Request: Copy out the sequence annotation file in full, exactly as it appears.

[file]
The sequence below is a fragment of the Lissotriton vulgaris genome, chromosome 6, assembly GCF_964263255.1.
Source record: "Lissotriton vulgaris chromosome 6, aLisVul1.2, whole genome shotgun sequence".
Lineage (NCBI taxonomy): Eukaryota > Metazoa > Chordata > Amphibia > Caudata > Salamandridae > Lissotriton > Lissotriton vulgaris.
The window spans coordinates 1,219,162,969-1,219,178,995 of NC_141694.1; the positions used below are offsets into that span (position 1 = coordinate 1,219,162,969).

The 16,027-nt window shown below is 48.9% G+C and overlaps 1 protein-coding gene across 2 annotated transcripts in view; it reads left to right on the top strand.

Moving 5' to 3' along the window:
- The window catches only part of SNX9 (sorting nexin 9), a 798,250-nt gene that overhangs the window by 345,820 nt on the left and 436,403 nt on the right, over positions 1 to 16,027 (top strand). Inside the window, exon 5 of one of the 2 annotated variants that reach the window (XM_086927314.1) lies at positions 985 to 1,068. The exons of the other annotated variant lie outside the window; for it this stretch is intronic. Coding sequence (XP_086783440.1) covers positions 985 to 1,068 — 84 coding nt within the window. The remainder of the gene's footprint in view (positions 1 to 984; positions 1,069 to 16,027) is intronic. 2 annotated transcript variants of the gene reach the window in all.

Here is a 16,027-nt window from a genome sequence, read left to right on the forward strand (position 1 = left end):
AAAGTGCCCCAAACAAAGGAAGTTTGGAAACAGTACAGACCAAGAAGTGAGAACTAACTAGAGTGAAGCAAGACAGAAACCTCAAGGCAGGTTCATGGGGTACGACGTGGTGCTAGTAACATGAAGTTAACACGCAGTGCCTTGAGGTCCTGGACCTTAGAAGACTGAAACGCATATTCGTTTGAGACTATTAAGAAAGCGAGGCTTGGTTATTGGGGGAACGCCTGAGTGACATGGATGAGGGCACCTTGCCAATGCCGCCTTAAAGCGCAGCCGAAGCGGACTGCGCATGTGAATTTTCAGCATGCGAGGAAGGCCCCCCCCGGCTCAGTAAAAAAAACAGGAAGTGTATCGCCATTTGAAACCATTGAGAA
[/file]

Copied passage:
The sequence below is a fragment of the Lissotriton vulgaris genome, chromosome 6, assembly GCF_964263255.1.
Source record: "Lissotriton vulgaris chromosome 6, aLisVul1.2, whole genome shotgun sequence".
Lineage (NCBI taxonomy): Eukaryota > Metazoa > Chordata > Amphibia > Caudata > Salamandridae > Lissotriton > Lissotriton vulgaris.
The window spans coordinates 1,219,162,969-1,219,178,995 of NC_141694.1; the positions used below are offsets into that span (position 1 = coordinate 1,219,162,969).

The 16,027-nt window shown below is 48.9% G+C and overlaps 1 protein-coding gene across 2 annotated transcripts in view; it reads left to right on the top strand.

Moving 5' to 3' along the window:
- The window catches only part of SNX9 (sorting nexin 9), a 798,250-nt gene that overhangs the window by 345,820 nt on the left and 436,403 nt on the right, over positions 1 to 16,027 (top strand). Inside the window, exon 5 of one of the 2 annotated variants that reach the window (XM_086927314.1) lies at positions 985 to 1,068. The exons of the other annotated variant lie outside the window; for it this stretch is intronic. Coding sequence (XP_086783440.1) covers positions 985 to 1,068 — 84 coding nt within the window. The remainder of the gene's footprint in view (positions 1 to 984; positions 1,069 to 16,027) is intronic. 2 annotated transcript variants of the gene reach the window in all.

Here is a 16,027-nt window from a genome sequence, read left to right on the forward strand (position 1 = left end):
AAAGTGCCCCAAACAAAGGAAGTTTGGAAACAGTACAGACCAAGAAGTGAGAACTAACTAGAGTGAAGCAAGACAGAAACCTCAAGGCAGGTTCATGGGGTACGACGTGGTGCTAGTAACATGAAGTTAACACGCAGTGCCTTGAGGTCCTGGACCTTAGAAGACTGAAACGCATATTCGTTTGAGACTATTAAGAAAGCGAGGCTTGGTTATTGGGGGAACGCCTGAGTGACATGGATGAGGGCACCTTGCCAATGCCGCCTTAAAGCGCAGCCGAAGCGGACTGCGCATGTGAATTTTCAGCATGCGAGGAAGGCCCCCCCCGGCTCAGTAAAAAAAACAGGAAGTGTATCGCCATTTGAAACCATTGAGAA